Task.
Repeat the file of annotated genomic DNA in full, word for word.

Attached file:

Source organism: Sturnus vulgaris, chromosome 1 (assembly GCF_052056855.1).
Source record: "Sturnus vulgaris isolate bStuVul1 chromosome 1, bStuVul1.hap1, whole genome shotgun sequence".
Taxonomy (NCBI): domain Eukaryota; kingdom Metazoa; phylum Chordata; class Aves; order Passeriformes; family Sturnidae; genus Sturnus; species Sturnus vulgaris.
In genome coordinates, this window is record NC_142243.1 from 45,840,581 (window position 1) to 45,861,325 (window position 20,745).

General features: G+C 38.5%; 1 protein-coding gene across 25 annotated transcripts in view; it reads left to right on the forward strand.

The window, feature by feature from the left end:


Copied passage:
Source organism: Sturnus vulgaris, chromosome 1 (assembly GCF_052056855.1).
Source record: "Sturnus vulgaris isolate bStuVul1 chromosome 1, bStuVul1.hap1, whole genome shotgun sequence".
Taxonomy (NCBI): domain Eukaryota; kingdom Metazoa; phylum Chordata; class Aves; order Passeriformes; family Sturnidae; genus Sturnus; species Sturnus vulgaris.
In genome coordinates, this window is record NC_142243.1 from 45,840,581 (window position 1) to 45,861,325 (window position 20,745).

General features: G+C 38.5%; 1 protein-coding gene across 25 annotated transcripts in view; it reads left to right on the forward strand.

The window, feature by feature from the left end: